Monthly Archives: March 2008

(Not) leavin’ on a jet plane

If you’ve been to New York recently and happened to be flying out via LaGuardia, you’ve probably experienced a delay. Occasionally it’s short, often it can stretch in to a couple of hours or more. And an advance call to your airline doesn’t always help diminish your terminal time. Last summer, following a major rainstorm, a number of flights were cancelled and passengers on Air Canada were left to fend for themselves (mind you, if you have to be stranded overnight, Manhattan is the place to be). One of the reasons for the delays is that there are more flights…

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Advertising or PR?

I needed a good cup of coffee after reading a story by Globe and Mail reporter Jennifer Wells about a new Maxwell House advertising campaign entitled ‘Brew Some Good’. It turns out the ad agency decided to go minimalist with its TV spot, spending $19,000 on production and then trumpeting (in the ad) that the average TV commercial costs $245,000. So with all that money saved, what do they do? Stage a free celebrity concert near a busy Toronto subway station (great photo opp) with a substantial donation to a well-known charity Offer 10,000 consumers who visit that station a…

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A-rain-ment

Last week I was fortunate enough to be in Manhattan for work. And while Ontario’s TV ads may claim, ‘there’s no place like this…’, they really should be referring to New York City. It happened to be raining on my second day, constant but not a major storm by any account. However, just like an old-time dance number, out pop the umbrellas. Seemingly everyone has one. And those who don’t can easily make a purchase from a street vendor, who appears out of nowhere, as if on cue. And talk about coordination. People in Mantattan know how to navigate the…

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I still don’t get…

…Twitter. (Does that make me a twit?) I’ve read about it. Registered. Checked out the site. Tried to follow a few people. Got frustrated. Read a bit more. Looked for enlightenment in Robert Scoble’s recent post. And yet it still seems a bit banal. I don’t need that much information fed to me in baby-sized increments at all times of the day. Now, I’m not saying I need a novel’s worth of prose (or even a short story). And I’m all for brevity being the soul of wit. But, I respectfully submit, where’s the wit in twit? (Pardon the rhyme.)…

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Put that in your pipe and smoke it

In a recent Inside PR podcast, I was taken to task for my statement (and I’m paraphrasing) that in Canada, tobacco companies are legal entities and, while most of us would say that smoking is bad for you, tobacco companies, like other Canadian corporations, are entitled to PR. To me, this is similar to the right of legal representation. I still believe that. In much the same way that I believe in free speech though I may not always like or agree with what’s being said (or written). And for that reason I don’t think our industry should get into…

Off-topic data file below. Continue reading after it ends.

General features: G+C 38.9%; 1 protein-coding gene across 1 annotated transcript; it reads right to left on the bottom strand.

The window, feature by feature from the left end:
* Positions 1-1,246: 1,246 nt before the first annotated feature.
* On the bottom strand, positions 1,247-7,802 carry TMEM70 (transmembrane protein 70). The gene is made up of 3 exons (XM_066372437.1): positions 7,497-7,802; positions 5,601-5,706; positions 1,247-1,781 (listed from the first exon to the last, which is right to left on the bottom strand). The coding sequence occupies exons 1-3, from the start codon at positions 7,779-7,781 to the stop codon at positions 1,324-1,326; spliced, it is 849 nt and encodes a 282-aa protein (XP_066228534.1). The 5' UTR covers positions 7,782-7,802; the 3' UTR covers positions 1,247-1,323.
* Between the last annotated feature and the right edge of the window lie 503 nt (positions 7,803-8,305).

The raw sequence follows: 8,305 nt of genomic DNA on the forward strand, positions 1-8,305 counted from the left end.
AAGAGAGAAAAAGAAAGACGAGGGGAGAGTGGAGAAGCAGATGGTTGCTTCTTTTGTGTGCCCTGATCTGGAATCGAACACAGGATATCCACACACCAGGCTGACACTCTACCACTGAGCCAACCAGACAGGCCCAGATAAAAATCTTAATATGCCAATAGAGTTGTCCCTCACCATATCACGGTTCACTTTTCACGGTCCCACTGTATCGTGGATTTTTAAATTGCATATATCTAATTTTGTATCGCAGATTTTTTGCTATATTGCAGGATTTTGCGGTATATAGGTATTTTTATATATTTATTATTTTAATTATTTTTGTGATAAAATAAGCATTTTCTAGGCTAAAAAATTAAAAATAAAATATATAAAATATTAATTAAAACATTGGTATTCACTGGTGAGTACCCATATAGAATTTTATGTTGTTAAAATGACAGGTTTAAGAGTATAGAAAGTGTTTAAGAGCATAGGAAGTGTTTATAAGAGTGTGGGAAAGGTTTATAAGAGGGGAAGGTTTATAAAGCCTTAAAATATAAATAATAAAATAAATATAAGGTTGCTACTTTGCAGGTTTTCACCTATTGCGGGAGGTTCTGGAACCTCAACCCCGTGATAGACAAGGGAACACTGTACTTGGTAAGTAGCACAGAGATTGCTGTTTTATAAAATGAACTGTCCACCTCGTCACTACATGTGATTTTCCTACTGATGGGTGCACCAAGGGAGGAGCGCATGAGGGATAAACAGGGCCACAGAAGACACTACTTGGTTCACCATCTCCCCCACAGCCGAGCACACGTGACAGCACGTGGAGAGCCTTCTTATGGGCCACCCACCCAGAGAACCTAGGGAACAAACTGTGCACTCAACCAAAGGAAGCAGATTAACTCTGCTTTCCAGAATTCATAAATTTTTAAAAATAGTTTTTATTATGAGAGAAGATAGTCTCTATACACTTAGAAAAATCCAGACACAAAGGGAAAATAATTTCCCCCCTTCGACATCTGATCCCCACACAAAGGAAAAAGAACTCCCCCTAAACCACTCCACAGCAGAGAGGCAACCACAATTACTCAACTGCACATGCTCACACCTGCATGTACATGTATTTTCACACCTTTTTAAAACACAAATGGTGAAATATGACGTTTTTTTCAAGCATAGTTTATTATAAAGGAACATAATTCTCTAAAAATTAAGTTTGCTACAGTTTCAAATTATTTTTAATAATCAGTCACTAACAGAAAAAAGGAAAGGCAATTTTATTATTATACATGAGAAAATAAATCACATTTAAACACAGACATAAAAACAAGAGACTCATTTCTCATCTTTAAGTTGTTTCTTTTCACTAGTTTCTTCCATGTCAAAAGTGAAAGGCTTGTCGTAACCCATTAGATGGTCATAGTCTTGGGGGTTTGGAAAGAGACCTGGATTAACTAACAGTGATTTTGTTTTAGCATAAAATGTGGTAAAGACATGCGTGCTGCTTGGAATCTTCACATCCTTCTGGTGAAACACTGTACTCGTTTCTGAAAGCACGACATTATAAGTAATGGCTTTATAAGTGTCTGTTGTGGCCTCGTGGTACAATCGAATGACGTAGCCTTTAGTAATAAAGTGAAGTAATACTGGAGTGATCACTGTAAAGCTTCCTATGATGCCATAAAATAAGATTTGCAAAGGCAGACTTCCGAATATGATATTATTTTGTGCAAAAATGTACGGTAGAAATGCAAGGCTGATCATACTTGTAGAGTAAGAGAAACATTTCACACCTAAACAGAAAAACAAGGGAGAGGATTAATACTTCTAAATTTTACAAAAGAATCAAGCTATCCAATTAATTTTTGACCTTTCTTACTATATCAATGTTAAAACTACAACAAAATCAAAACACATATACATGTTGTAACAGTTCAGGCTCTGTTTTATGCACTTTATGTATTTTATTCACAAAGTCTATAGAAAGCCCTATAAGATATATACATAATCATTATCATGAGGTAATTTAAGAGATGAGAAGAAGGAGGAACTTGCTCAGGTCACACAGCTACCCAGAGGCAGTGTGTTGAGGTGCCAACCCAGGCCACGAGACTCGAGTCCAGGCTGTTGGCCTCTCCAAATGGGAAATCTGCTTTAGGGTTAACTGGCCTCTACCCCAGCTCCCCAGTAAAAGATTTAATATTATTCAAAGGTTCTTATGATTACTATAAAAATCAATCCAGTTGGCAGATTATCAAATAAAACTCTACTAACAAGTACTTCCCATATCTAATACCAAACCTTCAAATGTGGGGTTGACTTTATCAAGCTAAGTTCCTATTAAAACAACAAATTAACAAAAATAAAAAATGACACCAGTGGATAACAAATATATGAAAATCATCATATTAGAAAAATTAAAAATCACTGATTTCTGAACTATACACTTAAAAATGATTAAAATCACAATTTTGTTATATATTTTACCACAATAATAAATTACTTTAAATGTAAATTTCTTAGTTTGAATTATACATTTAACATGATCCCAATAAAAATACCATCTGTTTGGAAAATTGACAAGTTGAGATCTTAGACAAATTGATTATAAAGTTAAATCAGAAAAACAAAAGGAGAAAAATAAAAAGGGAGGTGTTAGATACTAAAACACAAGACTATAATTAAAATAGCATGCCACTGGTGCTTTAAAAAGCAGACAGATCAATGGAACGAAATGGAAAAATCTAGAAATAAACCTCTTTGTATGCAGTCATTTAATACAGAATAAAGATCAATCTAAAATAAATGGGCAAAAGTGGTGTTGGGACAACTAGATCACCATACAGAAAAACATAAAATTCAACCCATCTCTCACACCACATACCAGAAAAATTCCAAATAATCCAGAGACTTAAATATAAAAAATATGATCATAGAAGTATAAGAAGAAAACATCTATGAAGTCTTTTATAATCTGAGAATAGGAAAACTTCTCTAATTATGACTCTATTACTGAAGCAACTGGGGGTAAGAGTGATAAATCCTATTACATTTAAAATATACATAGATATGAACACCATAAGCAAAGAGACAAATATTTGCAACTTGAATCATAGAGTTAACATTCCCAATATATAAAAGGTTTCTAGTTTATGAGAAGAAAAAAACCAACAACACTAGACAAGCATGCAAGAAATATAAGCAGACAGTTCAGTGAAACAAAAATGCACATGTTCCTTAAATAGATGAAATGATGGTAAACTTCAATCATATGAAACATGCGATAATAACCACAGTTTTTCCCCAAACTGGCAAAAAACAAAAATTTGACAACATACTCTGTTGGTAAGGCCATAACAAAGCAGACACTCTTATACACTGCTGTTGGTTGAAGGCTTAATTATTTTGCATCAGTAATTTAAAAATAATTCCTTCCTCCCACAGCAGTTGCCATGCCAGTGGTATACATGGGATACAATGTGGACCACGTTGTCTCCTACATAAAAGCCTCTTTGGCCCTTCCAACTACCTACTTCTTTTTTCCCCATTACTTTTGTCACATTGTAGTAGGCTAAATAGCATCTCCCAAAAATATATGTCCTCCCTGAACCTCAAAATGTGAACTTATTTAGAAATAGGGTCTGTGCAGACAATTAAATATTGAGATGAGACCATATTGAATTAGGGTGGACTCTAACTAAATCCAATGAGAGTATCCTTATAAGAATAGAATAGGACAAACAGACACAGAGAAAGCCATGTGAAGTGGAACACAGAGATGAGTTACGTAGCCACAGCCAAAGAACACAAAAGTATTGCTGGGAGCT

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Site-seeing

I think boingboing was the first blog I visited back when I didn’t know what a blog was. And I was instantly captivated by the delicious tidbits it presented; its odd and obscure collection of ephemera. Well, ReadWriteWeb had a ‘wonderful’ post last week highlighting 10 similarly marvelous sites (including boingboing). They’re all highly trivial in the best sense of the word and worth checking out.

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Inside Inside PR

David Jones and Terry Fallis recently invited Julie Rusciolelli, Keith McArthur and me to join the weekly Inside PR podcast, as guests on a sort of social round table. The episode, (#101), was released on Tuesday. Who knows where it’s going to take us? Perhaps I can sharpen my wit and become the Hart Pomerantz of the blogosphere. In any event, have a listen and let us know what you think.

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Rrroll up the odds

It may look and feel like winter outside, but I say forget groundhogs. Tim Hortons‘ annual ‘Rrroll Up the Rim to Win’ contest is my signal that springtime is nigh. And I’m happy to report the promo is back, complete with the promise of wonderful and exciting prizes. Now, I don’t expect anything major; a free cup of coffee is just fine. This year, I’ve decided to figure out my odds. Throughout March, I’m going to track the number of coffees I buy and calculate my purchase-to-win stats. (So far it’s one in seven.) Wish me luck…

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OHELP

I was surprised to read about the Canadian doctor who recently fired a patient, under what seems like shaky grounds. Sure, there are probably good cases for a medical dismissal: such as when a patient is extremely rude and abusive. But being a little late for an appointment; is that just cause? Let’s take this a bit further. What if you question your diagnosis and simply want a second opinion? That sounds like a reasonable request. But in our new doctor-as-boss scenario, would this be perceived as an attempted coup d’etat and dealt with swiftly and harshly? It’s a sad…

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